End of the roast dinner? Families are shunning the traditional Sunday favourite because of the cost of cooking it in the oven amid cost-of-living crisis
Britons are turning away from the traditional Sunday roast because of the cost of cooking it in the oven.
Many traditional dishes, including roast chicken, lamb, pork or beef, can take several hours to cook in an oven.
As energy prices rocket, more than a third of adults (36 per cent) are choosing to have the Sunday dinner less often than a year ago.
This rises to almost half amongst under-35-year-olds as younger people look to reduce their energy bills.
In news that will upset food purists, supermarket Tesco said people are experimenting by cooking Yorkshire puddings in the microwave and making potato dauphinoise.
Many traditional dishes, including roast chicken, lamb, pork or beef, can take several hours to cook in an oven (file image)
People are buying smaller chickens for roasts as they look to cut back on costs in the face of inflation and higher energy prices (file image)
Executive Chef James Robinson told The Sunday Times that cooking Yorkshire pudding batter – a combination of eggs, milk and flour beaten together – in the microwave or air fryer makes little difference to the result.
People are also buying smaller chickens, which take less time to cook. A one kilogram chicken takes approximately an hour if roasted at 200C (180C in a fan oven).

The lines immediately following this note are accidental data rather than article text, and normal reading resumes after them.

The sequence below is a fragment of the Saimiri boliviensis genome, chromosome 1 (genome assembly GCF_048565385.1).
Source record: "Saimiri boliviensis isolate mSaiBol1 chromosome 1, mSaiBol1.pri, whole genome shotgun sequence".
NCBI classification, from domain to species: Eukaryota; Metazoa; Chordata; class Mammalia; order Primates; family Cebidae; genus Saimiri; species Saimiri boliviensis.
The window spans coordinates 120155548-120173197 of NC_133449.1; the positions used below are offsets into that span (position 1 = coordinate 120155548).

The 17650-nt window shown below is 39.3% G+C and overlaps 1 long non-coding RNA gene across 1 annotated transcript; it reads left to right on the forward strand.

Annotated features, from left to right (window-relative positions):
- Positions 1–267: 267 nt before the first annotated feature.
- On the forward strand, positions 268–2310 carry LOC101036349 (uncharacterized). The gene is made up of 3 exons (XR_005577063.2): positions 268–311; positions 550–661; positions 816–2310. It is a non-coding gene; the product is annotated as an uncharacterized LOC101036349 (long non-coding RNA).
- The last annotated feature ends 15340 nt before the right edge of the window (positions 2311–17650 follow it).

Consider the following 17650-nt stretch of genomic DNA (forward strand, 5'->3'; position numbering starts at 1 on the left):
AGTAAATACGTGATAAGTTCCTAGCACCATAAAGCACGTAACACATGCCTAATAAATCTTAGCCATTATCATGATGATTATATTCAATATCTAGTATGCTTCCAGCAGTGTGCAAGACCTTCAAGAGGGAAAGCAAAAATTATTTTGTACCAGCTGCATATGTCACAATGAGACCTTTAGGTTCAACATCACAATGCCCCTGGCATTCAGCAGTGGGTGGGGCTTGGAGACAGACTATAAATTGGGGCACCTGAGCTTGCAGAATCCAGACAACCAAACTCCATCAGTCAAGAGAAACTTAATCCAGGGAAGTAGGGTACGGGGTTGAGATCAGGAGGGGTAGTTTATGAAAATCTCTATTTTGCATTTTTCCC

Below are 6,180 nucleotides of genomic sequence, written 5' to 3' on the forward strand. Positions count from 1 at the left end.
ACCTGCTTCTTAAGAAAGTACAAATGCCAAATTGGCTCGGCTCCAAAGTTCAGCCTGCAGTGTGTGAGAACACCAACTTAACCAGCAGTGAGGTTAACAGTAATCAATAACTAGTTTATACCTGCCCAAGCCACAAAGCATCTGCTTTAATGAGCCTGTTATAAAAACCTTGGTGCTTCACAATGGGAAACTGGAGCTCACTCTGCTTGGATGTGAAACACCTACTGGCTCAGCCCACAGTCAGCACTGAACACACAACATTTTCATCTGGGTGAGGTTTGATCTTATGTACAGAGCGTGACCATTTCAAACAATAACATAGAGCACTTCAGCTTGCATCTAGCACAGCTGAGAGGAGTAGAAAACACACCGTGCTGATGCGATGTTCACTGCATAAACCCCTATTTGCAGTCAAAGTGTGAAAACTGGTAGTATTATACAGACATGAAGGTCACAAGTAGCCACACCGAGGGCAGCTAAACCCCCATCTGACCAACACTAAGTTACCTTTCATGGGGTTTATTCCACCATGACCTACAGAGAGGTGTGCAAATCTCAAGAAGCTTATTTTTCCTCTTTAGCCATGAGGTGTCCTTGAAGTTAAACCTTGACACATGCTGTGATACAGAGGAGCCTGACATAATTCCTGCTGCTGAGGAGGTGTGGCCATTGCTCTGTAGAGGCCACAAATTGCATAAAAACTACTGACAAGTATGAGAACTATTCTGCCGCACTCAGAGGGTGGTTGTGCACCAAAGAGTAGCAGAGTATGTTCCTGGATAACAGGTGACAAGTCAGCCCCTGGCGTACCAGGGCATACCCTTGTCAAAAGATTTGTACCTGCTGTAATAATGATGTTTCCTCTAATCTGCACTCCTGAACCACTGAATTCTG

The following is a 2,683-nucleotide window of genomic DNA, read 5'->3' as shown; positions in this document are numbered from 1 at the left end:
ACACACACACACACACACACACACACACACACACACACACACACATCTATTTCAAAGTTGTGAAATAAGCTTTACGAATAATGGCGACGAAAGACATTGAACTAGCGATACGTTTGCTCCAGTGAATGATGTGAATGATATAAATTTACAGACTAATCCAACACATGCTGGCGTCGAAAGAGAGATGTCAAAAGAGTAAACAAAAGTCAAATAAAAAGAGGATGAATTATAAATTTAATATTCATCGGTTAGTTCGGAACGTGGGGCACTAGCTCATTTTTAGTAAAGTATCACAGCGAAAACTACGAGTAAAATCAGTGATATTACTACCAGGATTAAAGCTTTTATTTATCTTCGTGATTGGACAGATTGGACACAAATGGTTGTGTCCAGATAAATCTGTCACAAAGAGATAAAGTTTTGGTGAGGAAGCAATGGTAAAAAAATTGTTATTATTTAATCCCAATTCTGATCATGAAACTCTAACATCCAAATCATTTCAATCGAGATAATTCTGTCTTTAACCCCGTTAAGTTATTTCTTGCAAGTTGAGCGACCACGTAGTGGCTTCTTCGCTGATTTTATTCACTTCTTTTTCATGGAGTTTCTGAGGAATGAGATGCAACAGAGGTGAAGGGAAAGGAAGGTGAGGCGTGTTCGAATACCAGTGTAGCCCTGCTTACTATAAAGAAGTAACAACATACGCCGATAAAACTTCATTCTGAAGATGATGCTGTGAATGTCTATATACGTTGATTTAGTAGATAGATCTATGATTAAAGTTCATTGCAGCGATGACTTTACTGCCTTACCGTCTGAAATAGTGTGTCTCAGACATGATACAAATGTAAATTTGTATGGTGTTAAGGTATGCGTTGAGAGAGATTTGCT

Farmison & Co, an online butcher, said 61 per cent of the whole chickens it sold this year were smaller, compared to half of the chickens last year.
A butcher from west Yorkshire’s JB Wilkinson & Sons believes the Sunday roast is in a long-term decline.
Joe Wilkinson said his six butchers’ shops had seen a decrease in the number of roasting joints being bought.
‘People live very different and busy lives these days.
‘We used to get the ‘lady of the house’ come in on a Friday and buy a joint every week to eat hot on the Sunday and cold throughout the week.’
The butcher said the dish was now something people had for special occasions, rather than an opportunity to cook a lot of meat at the weekend and eat it throughout the rest of the week.
‘These days a joint is generally bought for a special occasion or family gathering.
‘People want something quick and easy that they can cook in less than an hour, preferably.’
Big meat dishes can easily be replaced with cheaper alternatives, like sausages, bacon, burgers or chops, which can more easily be fried.